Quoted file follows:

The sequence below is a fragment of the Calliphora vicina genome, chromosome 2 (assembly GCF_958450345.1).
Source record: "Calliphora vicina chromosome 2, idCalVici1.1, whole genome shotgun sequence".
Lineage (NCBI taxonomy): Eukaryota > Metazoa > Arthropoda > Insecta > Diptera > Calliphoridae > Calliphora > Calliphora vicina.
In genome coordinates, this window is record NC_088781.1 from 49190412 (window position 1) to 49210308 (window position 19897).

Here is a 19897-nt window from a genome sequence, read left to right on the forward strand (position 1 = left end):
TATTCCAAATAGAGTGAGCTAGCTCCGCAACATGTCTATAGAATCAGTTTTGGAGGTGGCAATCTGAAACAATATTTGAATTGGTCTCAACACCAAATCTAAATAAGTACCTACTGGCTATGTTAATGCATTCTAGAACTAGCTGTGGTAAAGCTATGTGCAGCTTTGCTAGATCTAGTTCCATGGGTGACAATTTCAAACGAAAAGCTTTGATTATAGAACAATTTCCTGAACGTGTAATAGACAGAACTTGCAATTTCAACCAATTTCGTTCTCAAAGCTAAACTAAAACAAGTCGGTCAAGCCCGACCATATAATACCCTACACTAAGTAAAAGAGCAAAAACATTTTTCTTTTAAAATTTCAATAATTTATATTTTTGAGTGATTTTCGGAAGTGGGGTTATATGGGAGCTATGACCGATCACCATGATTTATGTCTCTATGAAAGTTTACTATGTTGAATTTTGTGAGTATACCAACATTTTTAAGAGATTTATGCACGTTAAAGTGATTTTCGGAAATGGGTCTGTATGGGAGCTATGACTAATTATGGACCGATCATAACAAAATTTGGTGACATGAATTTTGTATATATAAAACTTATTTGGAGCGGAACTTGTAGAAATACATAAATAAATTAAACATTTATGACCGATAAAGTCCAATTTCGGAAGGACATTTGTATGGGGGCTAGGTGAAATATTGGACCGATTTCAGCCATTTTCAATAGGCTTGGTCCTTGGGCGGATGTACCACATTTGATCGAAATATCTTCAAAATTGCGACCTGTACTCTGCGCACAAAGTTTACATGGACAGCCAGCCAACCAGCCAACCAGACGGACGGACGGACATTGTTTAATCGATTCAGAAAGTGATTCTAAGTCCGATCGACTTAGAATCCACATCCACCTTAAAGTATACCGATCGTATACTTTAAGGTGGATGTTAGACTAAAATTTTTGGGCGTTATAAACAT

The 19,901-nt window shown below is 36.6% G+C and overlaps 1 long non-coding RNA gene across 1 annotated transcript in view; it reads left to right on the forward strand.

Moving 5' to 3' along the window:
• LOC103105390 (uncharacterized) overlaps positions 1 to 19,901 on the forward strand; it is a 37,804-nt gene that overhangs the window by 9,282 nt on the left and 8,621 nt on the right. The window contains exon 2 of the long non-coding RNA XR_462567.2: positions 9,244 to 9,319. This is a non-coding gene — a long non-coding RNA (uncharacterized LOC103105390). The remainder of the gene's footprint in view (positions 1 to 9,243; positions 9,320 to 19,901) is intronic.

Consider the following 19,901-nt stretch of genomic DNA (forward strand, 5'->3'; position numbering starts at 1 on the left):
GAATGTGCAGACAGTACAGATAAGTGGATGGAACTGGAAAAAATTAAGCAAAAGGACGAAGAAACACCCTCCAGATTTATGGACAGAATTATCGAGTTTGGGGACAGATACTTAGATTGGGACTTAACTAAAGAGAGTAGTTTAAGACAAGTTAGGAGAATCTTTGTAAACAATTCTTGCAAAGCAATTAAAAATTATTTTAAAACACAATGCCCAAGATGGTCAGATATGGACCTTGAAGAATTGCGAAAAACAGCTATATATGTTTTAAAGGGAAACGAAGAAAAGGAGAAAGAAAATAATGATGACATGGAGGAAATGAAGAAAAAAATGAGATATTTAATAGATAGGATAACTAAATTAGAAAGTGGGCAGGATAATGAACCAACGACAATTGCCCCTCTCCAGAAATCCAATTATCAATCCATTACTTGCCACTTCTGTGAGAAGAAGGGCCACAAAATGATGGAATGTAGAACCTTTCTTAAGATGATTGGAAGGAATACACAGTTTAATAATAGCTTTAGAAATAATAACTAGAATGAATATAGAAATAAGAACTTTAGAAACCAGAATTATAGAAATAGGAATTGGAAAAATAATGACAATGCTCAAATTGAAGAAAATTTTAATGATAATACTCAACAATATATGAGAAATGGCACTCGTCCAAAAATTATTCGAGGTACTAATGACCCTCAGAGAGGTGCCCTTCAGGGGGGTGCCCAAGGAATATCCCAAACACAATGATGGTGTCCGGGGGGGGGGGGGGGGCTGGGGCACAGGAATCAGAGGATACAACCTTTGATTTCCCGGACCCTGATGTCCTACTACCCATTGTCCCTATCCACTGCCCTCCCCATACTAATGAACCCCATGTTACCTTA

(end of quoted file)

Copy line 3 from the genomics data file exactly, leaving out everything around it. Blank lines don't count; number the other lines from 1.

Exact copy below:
Lineage (NCBI taxonomy): Eukaryota > Metazoa > Arthropoda > Insecta > Diptera > Calliphoridae > Calliphora > Calliphora vicina.